Fig. 1. Representative preoperative computerized tomography scanning demonstrating an intracerebral hemorrhage (ICH) due to a ruptured middle cerebral artery aneurysm. Upper: Temporal ICH, Center: Intrasylvian hematoma, and Lower: ICH with diffuse subarachnoid hemorrhage.
The diagnosis of a delayed ischemic deficit was made by assessing the findings on serial angiography, the development of a focal neurological abnormality following recovery from the immediate postoperative state, and a CT scan without evidence of hydrocephalus. Complications from surgical intervention such as contusions and edema in the brain parenchyma caused by retraction during surgery were also considered.
Angiographic Evaluations. The patients' cerebral angiograms were studied specifically to assess any elevation of the sphenoid segment of the MCA and sylvian point, the distance between the insula and internal table (normal range 2030 mm), and the midline shift on the anteroposterior projection.
Surgical Procedure. A pterional craniotomy, wider than the ordinary approach used for aneurysms, was performed. After the dura had been opened, the clot was partially removed distal to the aneurysm to provide brain relaxation. A temporal lobectomy was performed when severe brain bulging was present. Obliteration of the MCA aneurysm was achieved via a transsylvian approach using standard microsurgical technique, and the hematoma was evacuated completely after clipping. If cerebral swelling persisted, a duraplasty was performed, and the bone flap was not replaced.
Postoperative Management. An immediate postoperative CT scan was obtained in all patients and compared with their preoperative studies. If findings indicative of brain herniation were still present on the CT scan and/or the neurological examination, the patient was given a course of barbiturate medications to induce a burst-suppression coma. All patients received osmotherapy, a continuous infusion of nicardipine (210 µg/kg/minute) or diltiazem (215 µg/kg/minute). If a patient developed a delayed ischemic deficit, optimum hypervolemic therapy, consistent with that of our previously performed therapeutic regimen, was administered concomitant with continuous infusion of dobutamine with or without dopamine.[16,17] In the most recent cases, no hypervolemic therapy was administered in the patients with massive brain edema due to a primary aneurysmal ICH or to vasospasm, but instead osmotherapy, with or without a barbiturate regimen, was given.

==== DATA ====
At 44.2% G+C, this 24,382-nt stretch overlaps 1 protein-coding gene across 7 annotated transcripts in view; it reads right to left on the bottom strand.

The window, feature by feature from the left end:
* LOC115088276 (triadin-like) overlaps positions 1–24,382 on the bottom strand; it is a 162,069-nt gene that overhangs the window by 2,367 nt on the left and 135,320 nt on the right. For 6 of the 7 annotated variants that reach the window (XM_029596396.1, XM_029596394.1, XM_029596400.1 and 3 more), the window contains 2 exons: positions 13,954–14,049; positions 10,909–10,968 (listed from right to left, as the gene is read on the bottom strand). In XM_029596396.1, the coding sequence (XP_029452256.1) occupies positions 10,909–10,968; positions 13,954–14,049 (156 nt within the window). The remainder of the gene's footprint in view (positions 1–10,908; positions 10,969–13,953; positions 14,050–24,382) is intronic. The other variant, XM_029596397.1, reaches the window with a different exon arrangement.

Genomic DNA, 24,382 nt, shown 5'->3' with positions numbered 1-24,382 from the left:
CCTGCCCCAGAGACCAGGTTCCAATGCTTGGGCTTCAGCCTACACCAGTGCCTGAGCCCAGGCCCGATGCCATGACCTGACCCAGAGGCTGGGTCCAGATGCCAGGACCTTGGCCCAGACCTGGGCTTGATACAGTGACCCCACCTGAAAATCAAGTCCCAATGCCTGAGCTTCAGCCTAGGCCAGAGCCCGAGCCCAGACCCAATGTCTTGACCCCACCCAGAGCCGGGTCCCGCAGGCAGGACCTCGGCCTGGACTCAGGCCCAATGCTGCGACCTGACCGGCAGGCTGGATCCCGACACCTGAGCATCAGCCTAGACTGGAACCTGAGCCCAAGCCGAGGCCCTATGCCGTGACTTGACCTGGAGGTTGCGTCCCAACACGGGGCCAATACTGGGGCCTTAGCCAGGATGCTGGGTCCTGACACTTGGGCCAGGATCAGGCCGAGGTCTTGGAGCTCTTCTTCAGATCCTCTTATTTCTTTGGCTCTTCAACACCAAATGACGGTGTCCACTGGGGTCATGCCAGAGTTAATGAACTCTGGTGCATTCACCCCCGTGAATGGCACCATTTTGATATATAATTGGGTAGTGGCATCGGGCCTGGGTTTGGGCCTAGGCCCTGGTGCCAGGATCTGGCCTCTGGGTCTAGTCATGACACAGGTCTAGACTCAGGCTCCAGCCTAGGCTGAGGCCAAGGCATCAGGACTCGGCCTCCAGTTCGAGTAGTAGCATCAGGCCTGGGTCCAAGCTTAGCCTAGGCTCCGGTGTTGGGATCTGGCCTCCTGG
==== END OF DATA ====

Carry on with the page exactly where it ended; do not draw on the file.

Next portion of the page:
Multiple logistic regression analysis was used to identify the independent factors prediciting prognosis. The other data from patients were compared using the Pearson chi-square or t-test. All statistical analyses were performed using commercially available software (SPSS, Version 6.1.3; Marija J. Norusis/SPSS, Inc., Chicago, IL).
Clinical Features and Outcome
Overall, 25 patients (54%) had a favorable outcome (good recovery in 20 cases, moderate disability in five cases), three (6%) suffered from severe disability, one (2%) remained in a vegetative state, and 18 (38%) died.
The mean age was significantly younger in patients with favorable outcomes than in patients with unfavorable outcomes. Based on the WFNS grading system, 10 patients were categorized as Grade II, five as Grade III, 20 as Grade IV, and 12 as Grade V. Patients with favorable outcomes were more likely to have received an initial grade of II or higher than patients with unfavorable outcomes. Abnormal findings on preoperative neurological examination, such as aniscoria, absence of light reflex, and negative oculocephalic reflex, did not significantly differ between patient groups (Table 1).
Patients with favorable outcomes were more likely to have a temporal ICH or intrasylvian hematoma revealed on initial CT scanning. Patients with unfavorable outcomes had a higher mean hematoma volume and greater midline shift on angiography than patients with favorable outcomes. Early surgery (within 6 hours of symptom onset), a delayed ischemic deficit, and rerupture did not significantly differ between patient groups. Surgical complications (postoperative hemorrhage in four cases and contused brain due to retraction in 13 cases) were significantly higher in patients with unfavorable outcomes (Table 1).
Clinical Features and Hematoma Type
The relationship between clinical features and hematoma type is summarized in Table 2. The mean age, mean hematoma volume, and WFNS grade on admission in the three groups did not differ significantly. There was no incidence of a delayed ischemic deficit in the patients with temporal ICH. Furthermore, no patient with a temporal ICH had a surgical complication. In the patients with ICH and diffuse SAH, the incidence of surgical complications was 59% (13 of 22 cases: 10 patients had contused brain damage due to retraction and three patients developed postoperative hemorrhage). This complication rate was significantly higher than in the other two hematoma groups. The incidence of surgical complications in the patients with an intrasylvian hematoma was 25% (four patients had brain injury due to retraction).